Reform initiatives that were pursued by previous Indian governments often failed due to inadequate attention to state capacity. This government has a once-in-a-generation opportunity to translate ideas into institutional change.
India recently witnessed watershed election result and expectations are high for the policy initiatives emerging from New Delhi.
There is no doubt that the Modi government’s first budget is pro-growth in its orientation, but it still lacks a detailed blueprint for economic renewal.
India has fallen far and fast from the runaway growth rates it enjoyed in the first decade of the twenty-first century. The recent election results have demonstrated a nationwide desire to reverse this trend.
Restoring the lost dynamism in India’s vital strategic partnerships and regaining a firm handle on some of its traditionally fraught relationships must be at the top of the diplomatic agenda.
Although the 2014 election repudiated many of the tenets of the post-1989 system, it is too soon to proclaim the death of coalition politics.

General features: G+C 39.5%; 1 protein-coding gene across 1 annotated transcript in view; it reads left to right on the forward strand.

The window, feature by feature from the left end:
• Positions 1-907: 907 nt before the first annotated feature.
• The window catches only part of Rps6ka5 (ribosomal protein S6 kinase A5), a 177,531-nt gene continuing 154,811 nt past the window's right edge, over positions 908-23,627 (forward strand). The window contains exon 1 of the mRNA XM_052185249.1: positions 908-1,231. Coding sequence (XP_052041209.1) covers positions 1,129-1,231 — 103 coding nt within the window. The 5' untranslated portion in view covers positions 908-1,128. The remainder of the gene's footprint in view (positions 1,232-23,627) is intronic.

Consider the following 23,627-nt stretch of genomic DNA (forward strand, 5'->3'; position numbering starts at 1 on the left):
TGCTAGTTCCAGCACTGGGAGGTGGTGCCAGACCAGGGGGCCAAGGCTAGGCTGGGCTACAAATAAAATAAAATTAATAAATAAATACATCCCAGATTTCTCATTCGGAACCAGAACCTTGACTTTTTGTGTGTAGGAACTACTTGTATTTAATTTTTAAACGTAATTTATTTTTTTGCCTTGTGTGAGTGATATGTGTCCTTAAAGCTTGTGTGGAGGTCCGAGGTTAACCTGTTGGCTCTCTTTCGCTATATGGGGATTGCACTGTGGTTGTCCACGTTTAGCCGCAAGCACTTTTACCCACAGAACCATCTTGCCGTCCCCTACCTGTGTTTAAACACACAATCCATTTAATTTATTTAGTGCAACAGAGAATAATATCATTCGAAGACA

It is time to dismantle the current welfare system and adopt new approaches in order to reduce poverty and boost India’s growth rate.
If trends witnessed in India’s 2014 election persist, the country may have closed the book on twenty-five years of electoral politics and moved into a new era.
A playbook for how Indian policymakers can return the country to a path of high and sustained economic growth.
The administrative deficit may not be talked about as much as the fiscal deficit. But if it is not corrected, growth will not pick up.